"Is Vlad really worth this?" I ask. "He's kind of mean to you. Do you - "

I'm interrupted by the click of heels on tile. There's no way that staccato terror belongs to a student. My eyes roam over the utter ruin of the bathroom stall; the last thing I need right now is a charge of petty vandalism. Holding a finger to my lips and motioning for Marisabel to climb up on the toilet, I push the door shut just as Ms. Kate rounds the corner. Clutching my stomach, I do my best to imitate a victim of cafeteria food poisoning.

"I thought I heard something in here," Ms. Kate snaps as she approaches me. "Hall pass?" When I hand it over, she barely even looks at it; years of practice have made her able to distinguish types of hall passes through the power of touch alone. "This is for the nurse," she says. "You are in the bathroom. What is wrong with this picture?"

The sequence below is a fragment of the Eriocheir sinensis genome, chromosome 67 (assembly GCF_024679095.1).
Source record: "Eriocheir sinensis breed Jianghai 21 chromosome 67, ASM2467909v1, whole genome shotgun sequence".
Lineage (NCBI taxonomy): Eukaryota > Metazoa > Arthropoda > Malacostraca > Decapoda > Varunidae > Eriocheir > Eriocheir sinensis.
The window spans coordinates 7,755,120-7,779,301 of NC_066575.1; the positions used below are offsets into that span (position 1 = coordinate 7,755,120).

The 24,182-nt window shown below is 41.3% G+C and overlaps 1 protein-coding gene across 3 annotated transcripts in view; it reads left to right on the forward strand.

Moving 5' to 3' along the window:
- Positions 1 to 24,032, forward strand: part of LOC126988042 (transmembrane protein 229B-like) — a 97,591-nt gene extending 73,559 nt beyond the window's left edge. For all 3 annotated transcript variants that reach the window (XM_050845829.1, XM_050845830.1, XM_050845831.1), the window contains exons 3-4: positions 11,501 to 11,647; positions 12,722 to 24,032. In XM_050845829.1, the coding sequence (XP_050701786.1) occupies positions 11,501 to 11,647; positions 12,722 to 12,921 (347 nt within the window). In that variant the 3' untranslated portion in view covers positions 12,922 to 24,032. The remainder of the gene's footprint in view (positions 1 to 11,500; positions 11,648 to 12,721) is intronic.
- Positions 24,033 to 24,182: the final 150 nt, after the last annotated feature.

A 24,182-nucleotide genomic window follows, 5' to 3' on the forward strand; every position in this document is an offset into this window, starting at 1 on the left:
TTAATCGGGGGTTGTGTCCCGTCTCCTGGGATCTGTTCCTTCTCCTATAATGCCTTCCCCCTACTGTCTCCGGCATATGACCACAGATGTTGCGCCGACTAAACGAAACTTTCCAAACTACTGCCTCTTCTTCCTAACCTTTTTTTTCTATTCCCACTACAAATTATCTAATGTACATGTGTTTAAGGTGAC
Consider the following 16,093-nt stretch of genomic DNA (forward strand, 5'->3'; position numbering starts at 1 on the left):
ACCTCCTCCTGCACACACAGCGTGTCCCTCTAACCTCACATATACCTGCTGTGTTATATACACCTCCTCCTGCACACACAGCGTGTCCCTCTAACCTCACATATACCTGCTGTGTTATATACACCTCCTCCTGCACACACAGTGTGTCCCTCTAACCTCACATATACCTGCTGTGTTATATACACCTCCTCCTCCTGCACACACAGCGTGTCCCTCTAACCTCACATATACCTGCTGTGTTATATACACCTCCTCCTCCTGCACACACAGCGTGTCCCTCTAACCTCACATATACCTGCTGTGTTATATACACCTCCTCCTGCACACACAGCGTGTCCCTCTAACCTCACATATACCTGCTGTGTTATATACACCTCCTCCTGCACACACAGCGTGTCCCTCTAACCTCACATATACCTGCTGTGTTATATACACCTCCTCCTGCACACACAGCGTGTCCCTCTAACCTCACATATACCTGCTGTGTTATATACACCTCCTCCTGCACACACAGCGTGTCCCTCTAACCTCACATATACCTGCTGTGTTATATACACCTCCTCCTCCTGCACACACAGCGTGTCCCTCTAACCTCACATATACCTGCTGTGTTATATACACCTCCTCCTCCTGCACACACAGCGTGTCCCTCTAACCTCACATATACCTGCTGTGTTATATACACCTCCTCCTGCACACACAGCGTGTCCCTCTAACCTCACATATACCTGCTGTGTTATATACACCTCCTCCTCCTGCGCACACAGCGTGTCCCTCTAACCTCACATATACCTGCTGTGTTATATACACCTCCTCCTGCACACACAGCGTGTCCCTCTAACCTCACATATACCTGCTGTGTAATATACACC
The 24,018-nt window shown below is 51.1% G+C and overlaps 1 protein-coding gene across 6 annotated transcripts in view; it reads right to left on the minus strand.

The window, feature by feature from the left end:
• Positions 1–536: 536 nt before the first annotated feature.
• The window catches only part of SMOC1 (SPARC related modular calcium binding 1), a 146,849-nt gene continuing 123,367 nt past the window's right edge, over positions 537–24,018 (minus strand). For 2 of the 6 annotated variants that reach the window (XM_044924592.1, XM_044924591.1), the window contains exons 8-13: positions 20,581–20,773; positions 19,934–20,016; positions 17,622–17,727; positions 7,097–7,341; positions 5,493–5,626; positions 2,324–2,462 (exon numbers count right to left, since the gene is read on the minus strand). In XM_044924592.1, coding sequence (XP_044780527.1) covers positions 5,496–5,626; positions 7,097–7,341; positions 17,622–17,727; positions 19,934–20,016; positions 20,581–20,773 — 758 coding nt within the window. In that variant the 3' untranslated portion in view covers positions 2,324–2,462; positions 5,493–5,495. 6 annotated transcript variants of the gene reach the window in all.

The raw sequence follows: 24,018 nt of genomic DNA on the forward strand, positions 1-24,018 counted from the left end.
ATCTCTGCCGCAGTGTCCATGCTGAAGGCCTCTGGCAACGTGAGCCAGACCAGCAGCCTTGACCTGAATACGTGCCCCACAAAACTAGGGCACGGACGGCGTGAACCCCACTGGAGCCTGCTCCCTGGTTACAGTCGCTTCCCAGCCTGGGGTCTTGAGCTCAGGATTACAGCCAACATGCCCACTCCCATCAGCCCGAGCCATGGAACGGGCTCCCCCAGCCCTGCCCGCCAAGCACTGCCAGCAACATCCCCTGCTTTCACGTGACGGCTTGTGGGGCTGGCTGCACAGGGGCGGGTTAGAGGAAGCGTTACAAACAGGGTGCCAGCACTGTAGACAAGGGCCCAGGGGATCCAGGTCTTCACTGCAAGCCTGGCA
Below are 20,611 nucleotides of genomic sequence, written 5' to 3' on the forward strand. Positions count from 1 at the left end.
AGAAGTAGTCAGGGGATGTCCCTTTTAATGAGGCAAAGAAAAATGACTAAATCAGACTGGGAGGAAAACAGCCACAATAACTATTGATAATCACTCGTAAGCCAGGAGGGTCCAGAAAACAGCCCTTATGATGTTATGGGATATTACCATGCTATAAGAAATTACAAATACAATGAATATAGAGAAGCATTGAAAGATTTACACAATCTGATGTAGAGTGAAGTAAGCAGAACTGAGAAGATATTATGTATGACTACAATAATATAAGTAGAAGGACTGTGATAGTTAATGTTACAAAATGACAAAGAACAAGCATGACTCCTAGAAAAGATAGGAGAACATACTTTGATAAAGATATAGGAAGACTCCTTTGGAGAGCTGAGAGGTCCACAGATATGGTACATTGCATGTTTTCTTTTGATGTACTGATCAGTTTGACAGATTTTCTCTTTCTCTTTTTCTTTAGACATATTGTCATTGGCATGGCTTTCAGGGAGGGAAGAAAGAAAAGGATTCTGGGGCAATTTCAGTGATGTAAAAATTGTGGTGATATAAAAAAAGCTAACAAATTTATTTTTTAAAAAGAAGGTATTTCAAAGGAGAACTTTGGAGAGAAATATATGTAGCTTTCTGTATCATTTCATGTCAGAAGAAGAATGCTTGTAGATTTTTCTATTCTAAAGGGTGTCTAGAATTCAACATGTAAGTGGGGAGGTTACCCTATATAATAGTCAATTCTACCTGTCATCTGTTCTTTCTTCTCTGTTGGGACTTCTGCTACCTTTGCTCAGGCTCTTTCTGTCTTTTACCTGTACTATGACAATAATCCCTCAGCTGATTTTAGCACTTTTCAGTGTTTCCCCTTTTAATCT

Apologizing, I tip forward like I'm about to hurl on her ugly black pumps. "I thought I was going to be sick." I cast a queasy look at the door behind me. "Don't go in there."

I don't know if she believes me, but her expression of slight disgust tells me that she's thankfully not willing to investigate. "Let's go to the nurse, then," she says, walking me out the door and through the halls. She makes no move to leave me alone, not even when we hit the labyrinthine hallway that leads to a cluster of guidance counselors, speech therapy rooms, and the dreaded nurse's office. If you're truly sick, you can't expect to receive much more than generic aspirin and an embarrassing pamphlet about your growing body.